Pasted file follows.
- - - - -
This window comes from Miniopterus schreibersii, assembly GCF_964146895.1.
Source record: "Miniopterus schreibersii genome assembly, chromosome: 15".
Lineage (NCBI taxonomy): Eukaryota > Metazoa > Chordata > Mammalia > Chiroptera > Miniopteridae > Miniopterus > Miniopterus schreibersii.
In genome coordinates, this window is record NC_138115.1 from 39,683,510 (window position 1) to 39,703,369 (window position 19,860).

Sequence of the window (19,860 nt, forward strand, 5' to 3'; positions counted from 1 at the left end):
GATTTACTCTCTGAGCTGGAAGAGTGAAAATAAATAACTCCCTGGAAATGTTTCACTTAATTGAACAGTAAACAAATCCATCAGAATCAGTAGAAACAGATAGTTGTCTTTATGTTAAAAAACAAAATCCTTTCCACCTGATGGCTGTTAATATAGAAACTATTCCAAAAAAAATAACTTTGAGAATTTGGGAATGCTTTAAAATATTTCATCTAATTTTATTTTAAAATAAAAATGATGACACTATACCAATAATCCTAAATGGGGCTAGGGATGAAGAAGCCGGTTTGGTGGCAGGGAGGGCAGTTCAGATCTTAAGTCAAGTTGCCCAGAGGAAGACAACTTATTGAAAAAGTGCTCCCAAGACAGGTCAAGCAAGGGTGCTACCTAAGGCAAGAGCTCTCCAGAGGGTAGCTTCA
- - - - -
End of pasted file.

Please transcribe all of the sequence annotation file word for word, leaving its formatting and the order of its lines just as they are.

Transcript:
This window comes from Miniopterus schreibersii, assembly GCF_964146895.1.
Source record: "Miniopterus schreibersii genome assembly, chromosome: 15".
Lineage (NCBI taxonomy): Eukaryota > Metazoa > Chordata > Mammalia > Chiroptera > Miniopteridae > Miniopterus > Miniopterus schreibersii.
In genome coordinates, this window is record NC_138115.1 from 39,683,510 (window position 1) to 39,703,369 (window position 19,860).

Sequence of the window (19,860 nt, forward strand, 5' to 3'; positions counted from 1 at the left end):
GATTTACTCTCTGAGCTGGAAGAGTGAAAATAAATAACTCCCTGGAAATGTTTCACTTAATTGAACAGTAAACAAATCCATCAGAATCAGTAGAAACAGATAGTTGTCTTTATGTTAAAAAACAAAATCCTTTCCACCTGATGGCTGTTAATATAGAAACTATTCCAAAAAAAATAACTTTGAGAATTTGGGAATGCTTTAAAATATTTCATCTAATTTTATTTTAAAATAAAAATGATGACACTATACCAATAATCCTAAATGGGGCTAGGGATGAAGAAGCCGGTTTGGTGGCAGGGAGGGCAGTTCAGATCTTAAGTCAAGTTGCCCAGAGGAAGACAACTTATTGAAAAAGTGCTCCCAAGACAGGTCAAGCAAGGGTGCTACCTAAGGCAAGAGCTCTCCAGAGGGTAGCTTCA